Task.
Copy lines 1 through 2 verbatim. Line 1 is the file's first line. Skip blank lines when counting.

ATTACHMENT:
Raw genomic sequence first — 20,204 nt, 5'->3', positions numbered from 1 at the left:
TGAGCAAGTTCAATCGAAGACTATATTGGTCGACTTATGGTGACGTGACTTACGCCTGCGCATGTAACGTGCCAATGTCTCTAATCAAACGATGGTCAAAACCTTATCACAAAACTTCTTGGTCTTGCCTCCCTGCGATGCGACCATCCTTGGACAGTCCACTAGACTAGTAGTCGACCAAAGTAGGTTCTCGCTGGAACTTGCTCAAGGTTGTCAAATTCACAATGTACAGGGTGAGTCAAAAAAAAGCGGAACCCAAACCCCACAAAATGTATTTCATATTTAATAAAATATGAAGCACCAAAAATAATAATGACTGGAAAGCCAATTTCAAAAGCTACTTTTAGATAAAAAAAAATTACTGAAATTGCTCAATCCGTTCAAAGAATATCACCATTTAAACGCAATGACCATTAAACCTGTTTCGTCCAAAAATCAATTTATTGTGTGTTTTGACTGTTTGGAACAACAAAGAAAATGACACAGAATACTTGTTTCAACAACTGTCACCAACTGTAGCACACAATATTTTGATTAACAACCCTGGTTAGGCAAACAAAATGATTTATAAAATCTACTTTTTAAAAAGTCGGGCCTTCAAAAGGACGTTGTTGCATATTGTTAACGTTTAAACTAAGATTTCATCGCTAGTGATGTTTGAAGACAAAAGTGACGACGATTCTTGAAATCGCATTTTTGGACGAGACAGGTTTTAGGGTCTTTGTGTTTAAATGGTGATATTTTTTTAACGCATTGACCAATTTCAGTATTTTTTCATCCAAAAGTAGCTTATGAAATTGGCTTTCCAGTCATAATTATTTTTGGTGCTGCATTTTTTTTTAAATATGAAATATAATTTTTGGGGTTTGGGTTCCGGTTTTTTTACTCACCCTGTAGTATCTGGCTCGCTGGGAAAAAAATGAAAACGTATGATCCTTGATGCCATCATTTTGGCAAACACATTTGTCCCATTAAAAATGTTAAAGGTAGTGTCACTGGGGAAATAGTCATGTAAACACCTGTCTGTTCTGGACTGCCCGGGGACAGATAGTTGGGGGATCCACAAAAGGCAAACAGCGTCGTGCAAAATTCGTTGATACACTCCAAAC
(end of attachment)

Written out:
Raw genomic sequence first — 20,204 nt, 5'->3', positions numbered from 1 at the left:
TGAGCAAGTTCAATCGAAGACTATATTGGTCGACTTATGGTGACGTGACTTACGCCTGCGCATGTAACGTGCCAATGTCTCTAATCAAACGATGGTCAAAACCTTATCACAAAACTTCTTGGTCTTGCCTCCCTGCGATGCGACCATCCTTGGACAGTCCACTAGACTAGTAGTCGACCAAAGTAGGTTCTCGCTGGAACTTGCTCAAGGTTGTCAAATTCACAATGTACAGGGTGAGTCAAAAAAAAGCGGAACCCAAACCCCACAAAATGTATTTCATATTTAATAAAATATGAAGCACCAAAAATAATAATGACTGGAAAGCCAATTTCAAAAGCTACTTTTAGATAAAAAAAAATTACTGAAATTGCTCAATCCGTTCAAAGAATATCACCATTTAAACGCAATGACCATTAAACCTGTTTCGTCCAAAAATCAATTTATTGTGTGTTTTGACTGTTTGGAACAACAAAGAAAATGACACAGAATACTTGTTTCAACAACTGTCACCAACTGTAGCACACAATATTTTGATTAACAACCCTGGTTAGGCAAACAAAATGATTTATAAAATCTACTTTTTAAAAAGTCGGGCCTTCAAAAGGACGTTGTTGCATATTGTTAACGTTTAAACTAAGATTTCATCGCTAGTGATGTTTGAAGACAAAAGTGACGACGATTCTTGAAATCGCATTTTTGGACGAGACAGGTTTTAGGGTCTTTGTGTTTAAATGGTGATATTTTTTTAACGCATTGACCAATTTCAGTATTTTTTCATCCAAAAGTAGCTTATGAAATTGGCTTTCCAGTCATAATTATTTTTGGTGCTGCATTTTTTTTTAAATATGAAATATAATTTTTGGGGTTTGGGTTCCGGTTTTTTTACTCACCCTGTAGTATCTGGCTCGCTGGGAAAAAAATGAAAACGTATGATCCTTGATGCCATCATTTTGGCAAACACATTTGTCCCATTAAAAATGTTAAAGGTAGTGTCACTGGGGAAATAGTCATGTAAACACCTGTCTGTTCTGGACTGCCCGGGGACAGATAGTTGGGGGATCCACAAAAGGCAAACAGCGTCGTGCAAAATTCGTTGATACACTCCAAAC